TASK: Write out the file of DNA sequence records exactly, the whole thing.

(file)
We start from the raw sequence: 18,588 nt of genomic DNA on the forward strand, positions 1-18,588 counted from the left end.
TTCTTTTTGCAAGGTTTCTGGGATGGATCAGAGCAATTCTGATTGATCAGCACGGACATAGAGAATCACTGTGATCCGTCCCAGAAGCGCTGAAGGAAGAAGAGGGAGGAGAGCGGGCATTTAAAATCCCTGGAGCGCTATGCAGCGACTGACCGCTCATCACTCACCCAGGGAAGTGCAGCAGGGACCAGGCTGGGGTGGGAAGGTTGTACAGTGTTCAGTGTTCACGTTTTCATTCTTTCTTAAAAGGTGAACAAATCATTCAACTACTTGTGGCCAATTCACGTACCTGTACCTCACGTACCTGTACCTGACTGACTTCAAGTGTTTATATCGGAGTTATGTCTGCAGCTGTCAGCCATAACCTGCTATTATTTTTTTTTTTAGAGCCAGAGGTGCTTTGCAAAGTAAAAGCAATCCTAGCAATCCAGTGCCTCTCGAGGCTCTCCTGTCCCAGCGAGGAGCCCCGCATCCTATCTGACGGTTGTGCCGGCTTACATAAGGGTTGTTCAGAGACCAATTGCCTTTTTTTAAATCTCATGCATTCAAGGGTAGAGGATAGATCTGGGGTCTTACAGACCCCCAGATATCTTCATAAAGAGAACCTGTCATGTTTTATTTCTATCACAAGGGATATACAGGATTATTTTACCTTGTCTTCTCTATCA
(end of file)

We start from the raw sequence: 18,588 nt of genomic DNA on the forward strand, positions 1-18,588 counted from the left end.
TTCTTTTTGCAAGGTTTCTGGGATGGATCAGAGCAATTCTGATTGATCAGCACGGACATAGAGAATCACTGTGATCCGTCCCAGAAGCGCTGAAGGAAGAAGAGGGAGGAGAGCGGGCATTTAAAATCCCTGGAGCGCTATGCAGCGACTGACCGCTCATCACTCACCCAGGGAAGTGCAGCAGGGACCAGGCTGGGGTGGGAAGGTTGTACAGTGTTCAGTGTTCACGTTTTCATTCTTTCTTAAAAGGTGAACAAATCATTCAACTACTTGTGGCCAATTCACGTACCTGTACCTCACGTACCTGTACCTGACTGACTTCAAGTGTTTATATCGGAGTTATGTCTGCAGCTGTCAGCCATAACCTGCTATTATTTTTTTTTTTAGAGCCAGAGGTGCTTTGCAAAGTAAAAGCAATCCTAGCAATCCAGTGCCTCTCGAGGCTCTCCTGTCCCAGCGAGGAGCCCCGCATCCTATCTGACGGTTGTGCCGGCTTACATAAGGGTTGTTCAGAGACCAATTGCCTTTTTTTAAATCTCATGCATTCAAGGGTAGAGGATAGATCTGGGGTCTTACAGACCCCCAGATATCTTCATAAAGAGAACCTGTCATGTTTTATTTCTATCACAAGGGATATACAGGATTATTTTACCTTGTCTTCTCTATCA